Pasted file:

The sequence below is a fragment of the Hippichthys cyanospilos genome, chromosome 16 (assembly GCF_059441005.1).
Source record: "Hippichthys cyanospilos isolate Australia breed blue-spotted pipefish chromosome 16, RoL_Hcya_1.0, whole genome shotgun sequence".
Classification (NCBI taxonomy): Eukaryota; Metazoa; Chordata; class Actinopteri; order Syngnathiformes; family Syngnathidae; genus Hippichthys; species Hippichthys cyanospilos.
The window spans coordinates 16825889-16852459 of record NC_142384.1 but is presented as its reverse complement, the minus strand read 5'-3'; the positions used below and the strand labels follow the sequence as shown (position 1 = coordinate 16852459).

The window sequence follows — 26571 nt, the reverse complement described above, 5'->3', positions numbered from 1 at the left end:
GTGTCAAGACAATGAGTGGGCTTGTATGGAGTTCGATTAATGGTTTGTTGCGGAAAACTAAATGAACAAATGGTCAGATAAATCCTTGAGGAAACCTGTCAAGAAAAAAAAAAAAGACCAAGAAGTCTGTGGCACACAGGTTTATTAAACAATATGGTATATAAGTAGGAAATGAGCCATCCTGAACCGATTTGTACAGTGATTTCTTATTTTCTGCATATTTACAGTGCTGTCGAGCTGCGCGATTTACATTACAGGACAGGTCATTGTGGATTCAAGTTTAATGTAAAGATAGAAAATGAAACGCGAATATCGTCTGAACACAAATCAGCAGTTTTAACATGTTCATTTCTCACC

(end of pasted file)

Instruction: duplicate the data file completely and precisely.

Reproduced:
The sequence below is a fragment of the Hippichthys cyanospilos genome, chromosome 16 (assembly GCF_059441005.1).
Source record: "Hippichthys cyanospilos isolate Australia breed blue-spotted pipefish chromosome 16, RoL_Hcya_1.0, whole genome shotgun sequence".
Classification (NCBI taxonomy): Eukaryota; Metazoa; Chordata; class Actinopteri; order Syngnathiformes; family Syngnathidae; genus Hippichthys; species Hippichthys cyanospilos.
The window spans coordinates 16825889-16852459 of record NC_142384.1 but is presented as its reverse complement, the minus strand read 5'-3'; the positions used below and the strand labels follow the sequence as shown (position 1 = coordinate 16852459).

The window sequence follows — 26571 nt, the reverse complement described above, 5'->3', positions numbered from 1 at the left end:
GTGTCAAGACAATGAGTGGGCTTGTATGGAGTTCGATTAATGGTTTGTTGCGGAAAACTAAATGAACAAATGGTCAGATAAATCCTTGAGGAAACCTGTCAAGAAAAAAAAAAAAGACCAAGAAGTCTGTGGCACACAGGTTTATTAAACAATATGGTATATAAGTAGGAAATGAGCCATCCTGAACCGATTTGTACAGTGATTTCTTATTTTCTGCATATTTACAGTGCTGTCGAGCTGCGCGATTTACATTACAGGACAGGTCATTGTGGATTCAAGTTTAATGTAAAGATAGAAAATGAAACGCGAATATCGTCTGAACACAAATCAGCAGTTTTAACATGTTCATTTCTCACC